The availability of the field on the Wise estate and the encouragement of a member of the cricketing establishment enabled the Parr and Wisden partnership to flourish. Curiously, as a result of his involvement with the Leamington ground, John Wisden from Brighton and a Sussex player, was then deemed to play for the North. Happily for his new side, in the first North v. South match of 1850, played at Lord’s, Wisden performed the yet unequalled feat of dismissing all 10 South batsmen ‘clean bowled’.

Although in 1852, Wisden and fellow player James Dean led a rebellion against the dictatorial regime of William Clark to form the breakaway United England X1, and within the next two years George Parr was running the All-England X1, the two men continued as joint proprietors of the Leamington ground until 1863, and were thus at the centre of the development of professional cricket in England.

On board the Nova Scotia, bound for Canada and USA. George Parr sits hatless in the middle of the back row. John Wisden reclines on the chair at the left.

On board the Nova Scotia, bound for Canada and USA. George Parr sits hatless in the middle of the back row. John Wisden reclines on the chair at the left.

John Wisden had long been aware of the fate of many sportsmen at the end of their playing days, and with an eye to the future, he set up a second business venture, selling sports goods in Leamington. For the benefit of other players, he and Parr also established a cricketers’ benevolent fund, sponsored by an annual fixture between the two England XIs. The two were instrumental in the successful, first ever cricket tour abroad, to Canada and the United States, in the autumn of 1859. In retirement from cricket and away from the Midlands, Wisden later concentrated on a business career that was to include publishing the famous yellow-backed Almanac.

Cricket was not the only sport to benefit from the ‘Wise Legacy’. From the earliest days of their tenancy, Parr and Wisden were eager to generate revenue from the ground. During their first winter they offered the use of the field for the exercise of hunters, (hunting was then a major pastime for some Leamingtonians) – a useful facility for the members of the Tennis Club just across the river in Bedford Street. In 1851, 1852, and 1853, the Parr and Wisden Ground staged the Grand National Archery Meeting. Archery has remained popular in Leamington ever since. In 1872, the first game of Lawn Tennis was played not far away in the grounds of Matthew Wise’s old home, the Manor House Hotel.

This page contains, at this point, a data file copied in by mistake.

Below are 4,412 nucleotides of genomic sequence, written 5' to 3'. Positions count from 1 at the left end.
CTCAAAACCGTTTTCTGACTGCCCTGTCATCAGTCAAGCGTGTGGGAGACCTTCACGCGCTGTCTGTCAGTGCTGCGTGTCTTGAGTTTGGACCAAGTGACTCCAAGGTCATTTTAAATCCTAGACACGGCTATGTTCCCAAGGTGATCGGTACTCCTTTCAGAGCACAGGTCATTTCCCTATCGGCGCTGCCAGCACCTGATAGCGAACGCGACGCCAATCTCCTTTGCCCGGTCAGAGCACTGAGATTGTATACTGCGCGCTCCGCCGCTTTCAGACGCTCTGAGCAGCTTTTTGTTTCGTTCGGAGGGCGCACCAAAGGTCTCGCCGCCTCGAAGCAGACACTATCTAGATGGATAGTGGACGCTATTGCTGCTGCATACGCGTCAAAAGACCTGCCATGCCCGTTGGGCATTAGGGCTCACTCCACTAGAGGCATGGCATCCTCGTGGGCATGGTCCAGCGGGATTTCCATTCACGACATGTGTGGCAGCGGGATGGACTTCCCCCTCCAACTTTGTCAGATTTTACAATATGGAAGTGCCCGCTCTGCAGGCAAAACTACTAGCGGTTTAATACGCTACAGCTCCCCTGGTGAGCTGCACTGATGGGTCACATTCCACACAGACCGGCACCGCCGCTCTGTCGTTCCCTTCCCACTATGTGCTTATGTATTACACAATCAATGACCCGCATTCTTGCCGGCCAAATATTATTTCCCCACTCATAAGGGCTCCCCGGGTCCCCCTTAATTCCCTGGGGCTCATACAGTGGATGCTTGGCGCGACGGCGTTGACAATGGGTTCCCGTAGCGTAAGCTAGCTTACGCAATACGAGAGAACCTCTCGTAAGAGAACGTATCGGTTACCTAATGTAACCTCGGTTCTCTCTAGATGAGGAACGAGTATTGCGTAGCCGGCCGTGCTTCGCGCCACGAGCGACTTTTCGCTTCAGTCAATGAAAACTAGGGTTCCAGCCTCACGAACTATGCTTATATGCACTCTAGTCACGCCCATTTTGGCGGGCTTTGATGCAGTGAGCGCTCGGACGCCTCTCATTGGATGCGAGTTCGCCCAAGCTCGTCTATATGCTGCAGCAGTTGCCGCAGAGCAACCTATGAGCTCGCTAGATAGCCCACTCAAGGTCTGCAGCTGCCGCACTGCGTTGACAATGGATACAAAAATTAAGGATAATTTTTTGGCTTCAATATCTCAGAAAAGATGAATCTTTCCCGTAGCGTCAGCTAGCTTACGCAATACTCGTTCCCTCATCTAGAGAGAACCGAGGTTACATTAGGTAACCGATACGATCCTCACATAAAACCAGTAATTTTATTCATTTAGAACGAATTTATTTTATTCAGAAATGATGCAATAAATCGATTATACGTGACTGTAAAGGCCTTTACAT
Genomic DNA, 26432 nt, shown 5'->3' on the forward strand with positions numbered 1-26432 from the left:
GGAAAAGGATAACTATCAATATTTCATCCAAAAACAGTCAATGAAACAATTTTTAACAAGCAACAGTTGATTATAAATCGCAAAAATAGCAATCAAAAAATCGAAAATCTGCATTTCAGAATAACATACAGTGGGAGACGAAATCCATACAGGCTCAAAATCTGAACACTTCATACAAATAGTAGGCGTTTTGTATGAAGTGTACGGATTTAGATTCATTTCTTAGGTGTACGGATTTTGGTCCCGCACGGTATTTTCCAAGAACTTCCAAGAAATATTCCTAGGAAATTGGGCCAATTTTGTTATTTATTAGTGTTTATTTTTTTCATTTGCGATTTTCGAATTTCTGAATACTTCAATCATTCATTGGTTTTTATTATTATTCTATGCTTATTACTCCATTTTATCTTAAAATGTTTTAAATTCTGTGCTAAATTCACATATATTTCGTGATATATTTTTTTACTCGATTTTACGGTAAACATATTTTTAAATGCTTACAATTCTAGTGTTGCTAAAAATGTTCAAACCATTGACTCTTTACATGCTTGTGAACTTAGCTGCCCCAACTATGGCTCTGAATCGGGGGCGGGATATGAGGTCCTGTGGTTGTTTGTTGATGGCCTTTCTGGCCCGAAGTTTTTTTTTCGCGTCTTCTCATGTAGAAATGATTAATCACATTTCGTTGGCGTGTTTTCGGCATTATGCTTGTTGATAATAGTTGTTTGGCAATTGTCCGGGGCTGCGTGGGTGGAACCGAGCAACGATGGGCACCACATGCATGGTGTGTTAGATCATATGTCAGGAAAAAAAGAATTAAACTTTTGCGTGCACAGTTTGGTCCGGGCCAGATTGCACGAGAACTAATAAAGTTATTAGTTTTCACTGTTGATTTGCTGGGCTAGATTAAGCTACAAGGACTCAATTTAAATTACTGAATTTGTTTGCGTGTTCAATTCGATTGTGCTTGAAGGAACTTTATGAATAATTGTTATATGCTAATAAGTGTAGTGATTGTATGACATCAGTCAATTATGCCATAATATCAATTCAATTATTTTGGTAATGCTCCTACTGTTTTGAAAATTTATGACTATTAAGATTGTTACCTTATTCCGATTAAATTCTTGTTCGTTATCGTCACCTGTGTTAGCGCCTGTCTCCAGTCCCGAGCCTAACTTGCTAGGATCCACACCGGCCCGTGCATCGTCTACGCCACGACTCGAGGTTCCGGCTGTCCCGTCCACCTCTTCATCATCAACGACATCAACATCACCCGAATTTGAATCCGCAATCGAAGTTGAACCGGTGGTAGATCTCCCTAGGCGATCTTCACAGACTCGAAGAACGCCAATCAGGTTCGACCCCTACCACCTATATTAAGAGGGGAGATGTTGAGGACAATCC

The original cricket ground covered eight acres. Eventually, with the advent of a second railway line, Adelaide Road and Avenue Road, part of the ground was developed for housing, but enough open land remained and in 1897 was renamed Victoria Park in honour of Queen Victoria’s Diamond Jubilee. The area maintains strong sporting links: there is still a cricket pitch in the park. Tennis is played there. National race-walking championships and cycling time-trials are held regularly on the perimeter track, and just outside the park on land between the Parr and Wisden cricket ground and the river is a first class lawn bowls green, often the venue of the Women’s World Bowls Championship. At the other side of the bowling green, the river is home to a flourishing canoe club.

‘The Wise Legacy’ is hard to beat.

Thank you very much Henry and Matthew Wise!

Postscript – A Special Interest Plaque has been placed on the Cricketers Arms in Archery Road in memory of John Wisden.

John Wisden

in Archery Road


Stephen Baldwin, 2012

Images: RS Baldwin 2012